The Group of Seven summit starts next Saturday and is always a good barometer of the global balance of power.
One yardstick is the number following the "G", which denotes the number of countries in the group. Membership has fluctuated over time in response to shifting political considerations.
Another measure lies in the mix of leaders around the table. This year the telling difference is not the size but the sympathies of those who will gather in Biarritz on the French Atlantic seaboard.
A significant caucus in the room have risen to the top on the basis of nationalist political agendas.
At a time when world stock markets are wobbling like blancmange, that is bound to detract from the effective partnership on managing the global economy that gives the summit its edge.
The G7 was the G6 when the first meeting took place in France in 1975. It was the apex of the western club of nations. The idea was that like-minded leaders could use the opportunity of being at close quarters for a prolonged period of time to address pressing issues together.
The post-Cold War expansion to a G8 format was last seen at an Irish golf course resort and hosted by then British prime minister David Cameron in Enniskillen in 2012. The group has since shrunk back again to mostly western liberal democracies but new divisions are likely to dominate next weekend.
Since the inaugural meeting, the three main topics have been about boosting inflation-free growth, stopping protectionism in global trade and tackling energy and climate issues.
While the body represents a narrow band at the top of the global order, the discussions have been strongly rooted in the idea of shared interdependence.
The outlook of the meetings has been that making international rules stronger promotes a common good.
Within that framework, there have been many successes, including the World Trade Organisation and successive rounds of trade liberalisation. Effective actions such as addressing the Latin American debt crisis in the 1980s and co-ordinating the immediate response to the 2008 financial crisis have been the result of previous summits.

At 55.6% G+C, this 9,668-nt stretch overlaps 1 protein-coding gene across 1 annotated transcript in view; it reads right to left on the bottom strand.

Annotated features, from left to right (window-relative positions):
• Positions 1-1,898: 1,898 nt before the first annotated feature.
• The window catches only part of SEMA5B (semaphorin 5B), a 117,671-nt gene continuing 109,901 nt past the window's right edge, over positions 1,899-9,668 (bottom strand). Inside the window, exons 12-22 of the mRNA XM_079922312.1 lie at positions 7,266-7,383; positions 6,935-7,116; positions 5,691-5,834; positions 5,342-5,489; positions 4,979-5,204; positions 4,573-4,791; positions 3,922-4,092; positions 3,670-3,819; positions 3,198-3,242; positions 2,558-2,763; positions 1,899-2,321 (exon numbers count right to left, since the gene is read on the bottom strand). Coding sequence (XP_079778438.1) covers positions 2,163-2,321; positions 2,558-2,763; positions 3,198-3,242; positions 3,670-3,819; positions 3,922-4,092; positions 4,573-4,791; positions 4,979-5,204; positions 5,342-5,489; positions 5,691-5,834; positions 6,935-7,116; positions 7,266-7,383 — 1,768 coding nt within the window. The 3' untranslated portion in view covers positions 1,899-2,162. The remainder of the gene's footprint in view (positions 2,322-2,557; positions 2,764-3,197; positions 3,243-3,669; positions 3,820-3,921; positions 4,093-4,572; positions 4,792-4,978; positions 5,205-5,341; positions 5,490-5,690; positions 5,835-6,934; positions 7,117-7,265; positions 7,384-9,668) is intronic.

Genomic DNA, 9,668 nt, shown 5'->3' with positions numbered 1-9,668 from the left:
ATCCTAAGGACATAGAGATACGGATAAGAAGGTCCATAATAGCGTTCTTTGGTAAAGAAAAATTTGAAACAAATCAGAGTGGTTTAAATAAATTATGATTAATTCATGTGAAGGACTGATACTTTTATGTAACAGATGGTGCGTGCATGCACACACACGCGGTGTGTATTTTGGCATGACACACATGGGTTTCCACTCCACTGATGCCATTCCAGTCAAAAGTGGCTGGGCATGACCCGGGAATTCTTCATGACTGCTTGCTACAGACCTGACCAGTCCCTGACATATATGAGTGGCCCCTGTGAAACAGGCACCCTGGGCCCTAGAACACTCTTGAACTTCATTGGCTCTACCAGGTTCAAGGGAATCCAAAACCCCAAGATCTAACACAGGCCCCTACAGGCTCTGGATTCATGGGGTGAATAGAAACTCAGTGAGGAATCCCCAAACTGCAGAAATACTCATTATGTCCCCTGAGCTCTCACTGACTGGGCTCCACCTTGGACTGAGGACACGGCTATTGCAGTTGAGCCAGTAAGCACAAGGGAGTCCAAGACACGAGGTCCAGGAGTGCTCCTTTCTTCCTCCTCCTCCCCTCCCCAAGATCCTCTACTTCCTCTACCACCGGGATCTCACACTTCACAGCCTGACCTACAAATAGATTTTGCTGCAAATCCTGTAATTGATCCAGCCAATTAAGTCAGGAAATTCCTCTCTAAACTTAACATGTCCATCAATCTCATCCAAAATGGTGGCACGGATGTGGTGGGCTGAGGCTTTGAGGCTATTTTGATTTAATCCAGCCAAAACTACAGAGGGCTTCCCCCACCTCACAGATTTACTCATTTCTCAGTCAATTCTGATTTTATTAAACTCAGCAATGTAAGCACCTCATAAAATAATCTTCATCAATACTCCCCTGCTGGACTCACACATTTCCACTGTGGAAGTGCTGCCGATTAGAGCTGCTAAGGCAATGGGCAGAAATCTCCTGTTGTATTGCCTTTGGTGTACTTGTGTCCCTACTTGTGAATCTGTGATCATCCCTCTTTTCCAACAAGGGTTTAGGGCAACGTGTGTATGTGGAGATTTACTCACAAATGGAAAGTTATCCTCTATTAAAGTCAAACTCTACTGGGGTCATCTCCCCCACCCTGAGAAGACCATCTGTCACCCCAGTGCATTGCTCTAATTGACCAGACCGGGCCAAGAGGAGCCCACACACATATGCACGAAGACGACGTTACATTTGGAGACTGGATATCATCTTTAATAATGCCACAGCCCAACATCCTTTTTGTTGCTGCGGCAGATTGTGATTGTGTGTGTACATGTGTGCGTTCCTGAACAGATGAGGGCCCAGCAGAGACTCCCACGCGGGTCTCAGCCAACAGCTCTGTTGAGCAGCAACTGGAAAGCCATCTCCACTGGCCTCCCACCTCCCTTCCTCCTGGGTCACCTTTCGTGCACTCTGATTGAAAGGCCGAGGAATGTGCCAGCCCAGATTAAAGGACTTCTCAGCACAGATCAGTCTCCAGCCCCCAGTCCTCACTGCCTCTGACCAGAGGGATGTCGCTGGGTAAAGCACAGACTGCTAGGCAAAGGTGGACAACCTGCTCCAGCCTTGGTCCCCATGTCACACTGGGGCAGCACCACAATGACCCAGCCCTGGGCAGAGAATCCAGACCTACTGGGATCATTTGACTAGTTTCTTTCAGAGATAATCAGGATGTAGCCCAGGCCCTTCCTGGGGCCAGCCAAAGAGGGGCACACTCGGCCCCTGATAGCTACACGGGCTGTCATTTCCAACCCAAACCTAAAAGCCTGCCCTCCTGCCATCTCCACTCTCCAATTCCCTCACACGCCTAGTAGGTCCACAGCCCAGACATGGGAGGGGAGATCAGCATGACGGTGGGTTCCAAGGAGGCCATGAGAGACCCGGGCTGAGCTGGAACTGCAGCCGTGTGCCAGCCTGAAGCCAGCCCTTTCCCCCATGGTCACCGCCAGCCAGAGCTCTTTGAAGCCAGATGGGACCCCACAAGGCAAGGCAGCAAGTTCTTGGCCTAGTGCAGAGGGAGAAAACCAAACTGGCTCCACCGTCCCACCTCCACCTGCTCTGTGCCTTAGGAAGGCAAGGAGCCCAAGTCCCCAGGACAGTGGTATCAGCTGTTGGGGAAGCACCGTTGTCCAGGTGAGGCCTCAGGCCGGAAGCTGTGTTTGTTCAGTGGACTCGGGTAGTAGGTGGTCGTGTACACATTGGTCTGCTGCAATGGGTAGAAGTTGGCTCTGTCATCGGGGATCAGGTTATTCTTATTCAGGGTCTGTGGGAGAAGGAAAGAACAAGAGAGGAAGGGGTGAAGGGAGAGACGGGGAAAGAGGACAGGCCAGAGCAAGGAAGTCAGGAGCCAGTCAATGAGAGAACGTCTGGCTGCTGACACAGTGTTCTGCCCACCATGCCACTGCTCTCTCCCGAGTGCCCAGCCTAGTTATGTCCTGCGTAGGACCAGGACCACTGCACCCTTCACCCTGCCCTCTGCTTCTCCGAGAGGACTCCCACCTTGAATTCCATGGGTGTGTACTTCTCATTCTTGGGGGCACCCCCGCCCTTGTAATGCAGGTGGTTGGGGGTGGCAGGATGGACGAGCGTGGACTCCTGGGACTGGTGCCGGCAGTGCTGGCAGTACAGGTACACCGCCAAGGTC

There been immense thematic changes as well. Development aid has expanded and moved to the heart of global relationships since 1975. And without the G7 or G8, it is unlikely we would have the global climate change agreements that, whatever disputes still rage, provide some fight back against global warming.
It is unlikely that most, or any, of this will matter when US President Donald Trump touches down in Biarritz.
The legacy of the resort’s own belle epoque past is unlikely to have much impact either, which is a shame. In the 1880s there was nowhere more fashionable that Biarritz, which was a celebration of another era of prosperity. Crowned heads of Europe bathed in its spas and promenaded along the strands.
That “beautiful era” was eclipsed by the rise of nationalist and imperial antagonism from the next generation of that small group of leaders.
Mr Trump has from the outset of his presidency spurned the climate change consensus. A series of trade disputes and escalating tariff war with China has shredded progress towards liberalisation. The US president has said trade wars are easy for the US to win. He also holds the opinion that tariff revenues represent a fiscal bonanza for the US.
The G7 meetings represents a second phase for the Trump administration's foreign policy. Reports suggest Mr Trump plans to meet Boris Johnson, the new British prime minister, before other Europeans.
That would be a pointed endorsement of London’s push to leave the EU without an agreed exit plan – a disruptive breach that would set Britain firmly on a course away from Europe. Next to America First, a no-deal Brexit would be the greatest nationalist assertion seen among the G7 members in its history.
Meanwhile, also around the table will be Giuseppe Conte, the Italian prime minister, who could lose his job this week after the nationalist Lega party demanded a general election and pushed for a no-confidence vote.
The White House has a Brexit project. It is offering fast trade deals to offset the UK loss of access to European markets. It claims these can be piecemeal, something that is against WTO rules. At the very least, the G7 pretence of acting as the guardian of global rules rings hollow.
At this level, every action has a reaction or a cascade of consequences. Britain leaving the EU is igniting nationalist passions within its own borders. The case for a Scottish referendum on independence is growing.
Within Ireland, both north and south of the border, a new debate is kicking off on what unification of the island free of British rule would look like.
Meanwhile the markets place no store in a communique from Biarritz. Officials fear there will be no communique issued at all – another first. Nor has there been any serious momentum behind diplomatic peace-brokering initiatives proposed for this year’s G7.
Economic problems are hostage to a rapidly entrenching new political landscape.